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Syringe possession arrests are associated with receptive syringe sharing in two Mexico–US border cities

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To identify factors associated with receptive syringe sharing among injection drug users (IDUs) and elucidate the association between syringe possession arrests and syringe sharing. Design 

Cross-sectional study. Setting 

Mexican border cities of Tijuana, Baja California and Ciudad Juarez, Chihuahua. Participants 

IDUs in Tijuana (n = 222) and Ciudad Juarez (n = 206) were recruited using respondent-driven sampling (RDS). IDUs were ≥ 18 years and had injected illicit drugs in the past month. Measurements 

An interviewer-administered survey was used to collect quantitative data on socio-demographic, behavioral and contextual characteristics, including self-reported syringe sharing and arrests for syringe possession. Associations with receptive syringe sharing were investigated using logistic regression with RDS adjustment. Findings 

Overall, 48% of participants reported ever being arrested for carrying an unused/sterile syringe, even though syringe purchase and possession is legal in Mexico. Arrest for possessing unused/sterile syringes was associated independently with receptive syringe sharing [adjusted odds ratio (AOR) = 2.05; 95% confidence interval (CI): 1.26, 3.35], as was injecting in a shooting gallery (AOR = 3.60; 95% CI: 2.21, 5.87), injecting in the street (AOR = 2.05; 95% CI: 1.18, 3.54) and injecting methamphetamine (AOR = 2.77; 95% CI: 1.41, 5.47) or cocaine (AOR = 1.96; 95% CI: 1.15, 3.36). More than half of participants (57%) had been arrested for possessing a used syringe; in a second model, arrest for used syringe possession was also associated independently with receptive sharing (AOR = 2.87; 95% CI: 1.76, 4.69). Conclusions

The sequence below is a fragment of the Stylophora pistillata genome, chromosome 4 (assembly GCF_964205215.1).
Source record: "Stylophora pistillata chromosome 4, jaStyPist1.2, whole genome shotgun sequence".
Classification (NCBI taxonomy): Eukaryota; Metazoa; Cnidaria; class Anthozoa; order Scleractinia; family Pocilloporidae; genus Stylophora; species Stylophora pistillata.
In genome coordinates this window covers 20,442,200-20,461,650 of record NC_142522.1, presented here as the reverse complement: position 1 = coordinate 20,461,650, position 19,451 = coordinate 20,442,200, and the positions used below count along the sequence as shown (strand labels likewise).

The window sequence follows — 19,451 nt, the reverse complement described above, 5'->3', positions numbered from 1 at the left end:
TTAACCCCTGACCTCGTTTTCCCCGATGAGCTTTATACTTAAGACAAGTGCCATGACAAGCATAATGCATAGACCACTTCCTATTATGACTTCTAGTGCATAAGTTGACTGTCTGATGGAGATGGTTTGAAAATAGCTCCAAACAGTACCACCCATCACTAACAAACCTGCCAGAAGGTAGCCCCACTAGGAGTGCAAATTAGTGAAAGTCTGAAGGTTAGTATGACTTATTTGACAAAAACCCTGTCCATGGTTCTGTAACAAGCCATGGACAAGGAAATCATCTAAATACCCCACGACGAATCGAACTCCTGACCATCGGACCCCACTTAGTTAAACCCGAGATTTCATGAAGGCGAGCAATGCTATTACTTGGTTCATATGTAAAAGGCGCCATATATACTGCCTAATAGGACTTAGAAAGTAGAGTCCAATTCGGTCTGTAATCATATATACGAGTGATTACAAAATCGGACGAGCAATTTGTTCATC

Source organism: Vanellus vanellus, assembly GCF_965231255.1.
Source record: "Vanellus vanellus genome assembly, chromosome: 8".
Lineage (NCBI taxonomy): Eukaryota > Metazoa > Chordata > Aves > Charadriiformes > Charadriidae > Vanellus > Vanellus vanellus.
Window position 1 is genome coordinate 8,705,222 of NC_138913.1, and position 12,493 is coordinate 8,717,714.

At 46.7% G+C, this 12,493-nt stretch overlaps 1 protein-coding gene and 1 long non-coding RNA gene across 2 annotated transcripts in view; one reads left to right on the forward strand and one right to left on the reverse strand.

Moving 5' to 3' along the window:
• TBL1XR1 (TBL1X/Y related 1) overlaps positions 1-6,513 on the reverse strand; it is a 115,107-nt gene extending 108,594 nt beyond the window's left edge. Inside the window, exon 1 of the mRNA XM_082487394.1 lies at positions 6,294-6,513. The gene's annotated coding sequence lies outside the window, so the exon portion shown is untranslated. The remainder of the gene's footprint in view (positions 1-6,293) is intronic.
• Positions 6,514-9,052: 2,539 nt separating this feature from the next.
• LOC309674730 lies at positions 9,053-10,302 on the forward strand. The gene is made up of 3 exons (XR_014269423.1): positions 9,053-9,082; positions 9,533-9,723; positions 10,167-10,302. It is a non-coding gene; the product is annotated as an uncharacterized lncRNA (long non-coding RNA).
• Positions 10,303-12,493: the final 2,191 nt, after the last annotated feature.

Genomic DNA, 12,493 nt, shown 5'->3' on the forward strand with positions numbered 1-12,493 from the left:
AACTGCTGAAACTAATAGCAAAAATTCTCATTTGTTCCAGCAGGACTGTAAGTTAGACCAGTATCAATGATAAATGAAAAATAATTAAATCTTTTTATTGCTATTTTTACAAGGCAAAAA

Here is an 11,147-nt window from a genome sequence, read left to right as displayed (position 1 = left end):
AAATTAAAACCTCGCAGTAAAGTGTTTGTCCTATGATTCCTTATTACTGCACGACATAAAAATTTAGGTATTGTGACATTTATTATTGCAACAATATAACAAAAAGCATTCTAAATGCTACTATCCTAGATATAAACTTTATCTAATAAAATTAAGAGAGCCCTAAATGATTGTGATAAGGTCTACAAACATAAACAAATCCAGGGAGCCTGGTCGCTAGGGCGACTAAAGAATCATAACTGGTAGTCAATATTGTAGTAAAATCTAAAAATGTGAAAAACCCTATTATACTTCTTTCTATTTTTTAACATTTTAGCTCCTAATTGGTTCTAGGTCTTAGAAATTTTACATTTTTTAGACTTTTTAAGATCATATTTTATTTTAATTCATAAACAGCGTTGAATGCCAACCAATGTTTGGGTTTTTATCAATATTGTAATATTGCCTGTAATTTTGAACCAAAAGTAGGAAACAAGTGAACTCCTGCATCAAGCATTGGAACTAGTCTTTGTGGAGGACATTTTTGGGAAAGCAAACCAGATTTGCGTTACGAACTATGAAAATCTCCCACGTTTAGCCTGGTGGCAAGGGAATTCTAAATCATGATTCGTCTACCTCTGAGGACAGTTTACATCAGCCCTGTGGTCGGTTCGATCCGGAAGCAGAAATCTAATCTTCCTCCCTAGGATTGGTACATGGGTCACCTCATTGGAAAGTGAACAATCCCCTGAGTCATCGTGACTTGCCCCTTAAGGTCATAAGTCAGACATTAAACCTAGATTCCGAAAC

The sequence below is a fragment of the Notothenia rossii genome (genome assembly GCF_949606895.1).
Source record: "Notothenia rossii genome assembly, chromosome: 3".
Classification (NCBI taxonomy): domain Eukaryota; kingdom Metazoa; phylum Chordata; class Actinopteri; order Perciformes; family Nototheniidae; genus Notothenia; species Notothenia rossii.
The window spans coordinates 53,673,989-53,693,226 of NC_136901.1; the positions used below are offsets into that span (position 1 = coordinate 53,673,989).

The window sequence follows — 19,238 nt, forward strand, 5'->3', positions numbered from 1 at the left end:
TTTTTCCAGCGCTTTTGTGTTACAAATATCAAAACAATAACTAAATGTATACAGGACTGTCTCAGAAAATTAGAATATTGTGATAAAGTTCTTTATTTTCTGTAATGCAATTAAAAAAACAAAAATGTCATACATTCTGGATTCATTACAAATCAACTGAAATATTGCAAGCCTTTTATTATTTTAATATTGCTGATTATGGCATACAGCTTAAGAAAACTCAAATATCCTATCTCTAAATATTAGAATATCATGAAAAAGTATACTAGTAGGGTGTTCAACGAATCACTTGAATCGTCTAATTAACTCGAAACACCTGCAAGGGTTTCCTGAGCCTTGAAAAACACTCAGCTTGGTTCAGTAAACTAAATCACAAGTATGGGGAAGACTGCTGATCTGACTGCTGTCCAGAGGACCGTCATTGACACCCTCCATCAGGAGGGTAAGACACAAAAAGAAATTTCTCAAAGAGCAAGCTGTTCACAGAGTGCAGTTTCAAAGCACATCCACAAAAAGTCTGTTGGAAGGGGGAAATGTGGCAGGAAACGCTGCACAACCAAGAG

We documented high levels of syringe-related arrests in two Mexican–US border cities and an independent association between these arrests and risky injection practices. Public health collaborations with law enforcement to modify the risk environment in which drug use occurs are essential to facilitate safer injection practices.
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Keywords: Arrests; HIV; Mexico; injection drug use; needle sharing; police; shooting galleries

Document Type: Research Report

Affiliations: 1: School of Medicine, University of California San Diego, USA, 2: Patronado Pro-COMUSIDA, Mexico, 3: United States–Mexico Border Health Association, USA, 4: Centro Nacional para la Prevención y Control del VIH/SIDA (CENSIDA), Mexico, 5: Fenway Community Health, USA, 6: University of Southern California, USA and

Publication date: 01 January 2008

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